Rare Late 17th Century Brussels Historical Tapestry: Alexander and Porus
This fine and rare late 17th century Brussels historical tapestry, woven in polychromatic dyed-wool (with silk accents) backed with linen after caricatures by Charles Le Brun (1619-1690) and depicting King Alexander the Great victorious over King Porus of Pandschab at the Battle of Hydaspes in 326 BC. On the left the fallen King Porus is supported by his men as Alexander gazes towards him from astride his horse. The victor is flanked by chariots and warriors with his encampment nestled behind the trees.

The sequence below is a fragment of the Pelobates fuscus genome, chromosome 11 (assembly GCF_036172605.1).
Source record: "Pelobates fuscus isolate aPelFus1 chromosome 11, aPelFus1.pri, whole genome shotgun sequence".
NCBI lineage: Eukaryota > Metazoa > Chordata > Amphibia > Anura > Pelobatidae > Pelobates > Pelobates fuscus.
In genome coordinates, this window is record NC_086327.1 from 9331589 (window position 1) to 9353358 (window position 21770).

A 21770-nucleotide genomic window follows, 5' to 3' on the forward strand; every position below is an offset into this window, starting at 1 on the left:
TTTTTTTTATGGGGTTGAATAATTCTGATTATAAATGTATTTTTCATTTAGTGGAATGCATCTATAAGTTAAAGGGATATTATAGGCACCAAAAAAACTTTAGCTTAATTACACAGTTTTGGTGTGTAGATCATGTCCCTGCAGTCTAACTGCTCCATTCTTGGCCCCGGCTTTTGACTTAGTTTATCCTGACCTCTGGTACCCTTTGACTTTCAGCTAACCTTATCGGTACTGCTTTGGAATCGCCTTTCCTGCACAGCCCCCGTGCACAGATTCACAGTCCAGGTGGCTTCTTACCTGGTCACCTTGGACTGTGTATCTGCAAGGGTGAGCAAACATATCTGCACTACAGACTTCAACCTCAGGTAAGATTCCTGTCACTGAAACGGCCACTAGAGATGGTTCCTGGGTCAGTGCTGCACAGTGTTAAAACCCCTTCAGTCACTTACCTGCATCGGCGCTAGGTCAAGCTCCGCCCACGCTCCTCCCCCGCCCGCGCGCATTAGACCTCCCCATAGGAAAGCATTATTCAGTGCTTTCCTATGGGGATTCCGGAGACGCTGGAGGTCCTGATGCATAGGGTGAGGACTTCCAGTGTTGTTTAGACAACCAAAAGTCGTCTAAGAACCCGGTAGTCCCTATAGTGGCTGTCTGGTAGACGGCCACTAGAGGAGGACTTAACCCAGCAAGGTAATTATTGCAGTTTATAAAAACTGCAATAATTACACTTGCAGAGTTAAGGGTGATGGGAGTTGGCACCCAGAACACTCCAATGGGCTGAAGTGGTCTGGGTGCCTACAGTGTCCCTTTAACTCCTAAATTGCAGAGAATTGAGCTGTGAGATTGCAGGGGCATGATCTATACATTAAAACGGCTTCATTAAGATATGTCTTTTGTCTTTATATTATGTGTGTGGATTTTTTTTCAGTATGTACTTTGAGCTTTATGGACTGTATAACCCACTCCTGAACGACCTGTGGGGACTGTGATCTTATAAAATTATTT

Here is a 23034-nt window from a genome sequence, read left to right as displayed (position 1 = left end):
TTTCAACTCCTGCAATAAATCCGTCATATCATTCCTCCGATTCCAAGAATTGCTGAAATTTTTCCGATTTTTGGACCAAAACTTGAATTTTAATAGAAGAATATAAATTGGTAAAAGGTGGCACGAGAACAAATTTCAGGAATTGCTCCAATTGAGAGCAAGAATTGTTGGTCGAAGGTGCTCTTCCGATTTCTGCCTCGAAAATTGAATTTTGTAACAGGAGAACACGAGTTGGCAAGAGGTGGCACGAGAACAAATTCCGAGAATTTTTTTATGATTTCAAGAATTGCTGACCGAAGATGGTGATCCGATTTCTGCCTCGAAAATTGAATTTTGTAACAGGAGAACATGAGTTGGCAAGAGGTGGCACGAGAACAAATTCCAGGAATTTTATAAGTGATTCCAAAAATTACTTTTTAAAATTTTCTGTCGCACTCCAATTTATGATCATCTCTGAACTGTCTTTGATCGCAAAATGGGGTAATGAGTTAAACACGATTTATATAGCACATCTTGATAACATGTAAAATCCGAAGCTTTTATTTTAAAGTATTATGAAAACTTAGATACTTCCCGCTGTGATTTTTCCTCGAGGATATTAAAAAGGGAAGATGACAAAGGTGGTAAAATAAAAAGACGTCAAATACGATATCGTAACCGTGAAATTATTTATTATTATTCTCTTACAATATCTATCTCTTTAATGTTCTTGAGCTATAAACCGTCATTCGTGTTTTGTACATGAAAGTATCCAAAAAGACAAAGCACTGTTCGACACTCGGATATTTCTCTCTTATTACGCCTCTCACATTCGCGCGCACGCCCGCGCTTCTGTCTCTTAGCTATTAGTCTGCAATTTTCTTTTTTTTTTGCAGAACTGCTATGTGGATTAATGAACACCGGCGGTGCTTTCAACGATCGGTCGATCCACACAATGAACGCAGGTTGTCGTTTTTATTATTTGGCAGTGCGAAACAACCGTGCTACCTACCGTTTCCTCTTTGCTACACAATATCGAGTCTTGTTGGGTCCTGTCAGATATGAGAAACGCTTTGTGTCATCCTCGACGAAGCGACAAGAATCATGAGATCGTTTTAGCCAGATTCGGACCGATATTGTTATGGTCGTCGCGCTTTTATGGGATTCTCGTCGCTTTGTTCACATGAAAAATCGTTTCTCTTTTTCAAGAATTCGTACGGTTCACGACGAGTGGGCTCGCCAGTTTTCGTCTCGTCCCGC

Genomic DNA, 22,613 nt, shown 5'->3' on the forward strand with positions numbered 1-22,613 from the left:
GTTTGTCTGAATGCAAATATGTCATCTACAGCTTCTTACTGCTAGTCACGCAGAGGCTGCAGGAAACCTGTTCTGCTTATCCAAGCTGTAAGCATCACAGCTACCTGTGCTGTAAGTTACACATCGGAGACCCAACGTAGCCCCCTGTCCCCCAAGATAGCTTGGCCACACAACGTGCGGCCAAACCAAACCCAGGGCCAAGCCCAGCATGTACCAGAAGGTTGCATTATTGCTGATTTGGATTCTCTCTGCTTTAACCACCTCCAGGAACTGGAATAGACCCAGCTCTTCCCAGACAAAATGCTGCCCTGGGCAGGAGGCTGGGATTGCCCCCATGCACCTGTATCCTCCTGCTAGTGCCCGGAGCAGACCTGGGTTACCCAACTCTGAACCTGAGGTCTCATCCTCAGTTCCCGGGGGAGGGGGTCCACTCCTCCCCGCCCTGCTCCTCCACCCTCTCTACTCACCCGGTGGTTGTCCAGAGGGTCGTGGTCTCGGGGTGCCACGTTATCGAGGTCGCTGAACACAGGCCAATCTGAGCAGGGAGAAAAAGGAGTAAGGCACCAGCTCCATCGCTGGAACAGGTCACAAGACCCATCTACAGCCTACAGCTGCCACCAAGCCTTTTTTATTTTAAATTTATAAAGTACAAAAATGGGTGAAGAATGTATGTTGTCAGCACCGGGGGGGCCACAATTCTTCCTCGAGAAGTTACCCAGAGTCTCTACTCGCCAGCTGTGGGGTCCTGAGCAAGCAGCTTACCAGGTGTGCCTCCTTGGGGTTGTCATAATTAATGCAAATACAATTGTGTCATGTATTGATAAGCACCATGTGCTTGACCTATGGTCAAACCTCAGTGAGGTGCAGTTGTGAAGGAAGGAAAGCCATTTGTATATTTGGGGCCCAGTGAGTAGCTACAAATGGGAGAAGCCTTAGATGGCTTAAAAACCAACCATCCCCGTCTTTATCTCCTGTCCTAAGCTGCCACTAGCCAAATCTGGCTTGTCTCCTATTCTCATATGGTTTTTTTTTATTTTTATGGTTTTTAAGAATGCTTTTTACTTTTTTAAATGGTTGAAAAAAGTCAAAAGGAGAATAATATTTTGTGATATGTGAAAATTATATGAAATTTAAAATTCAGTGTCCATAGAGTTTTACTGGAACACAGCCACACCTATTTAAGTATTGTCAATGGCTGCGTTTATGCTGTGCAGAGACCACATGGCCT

The bottom of the tapestry (within a navy-blue field) reads:”PORI REGIS VICTI CAPTIQVE – MAGANIMITATEM NON – MISERICORDIA MODO SED – HONORE PROSEQVITVR ALEXANDER – ILLVMIQVE IN AMICORVM NVMERVM – RECIPIT MOX DONAT – AMPLIORE REGNO”. Centred below this is the weaver’s mark for the town of Brussels in Brabant province and in the lower right it notes:”J F VANDEN HECKE”. Jan Frans Van den Hecke was apprenticed under his father Frans, becoming dean of the family tapestry workshop in 1662 and remaining active until c.1700. Tapestry scenes depicting victorious battles, hunts and tournaments were very popular with the aristocracy, becoming symbols of status which kings and nobles would transport with them from castle to castle; they were also taken as spoils of war.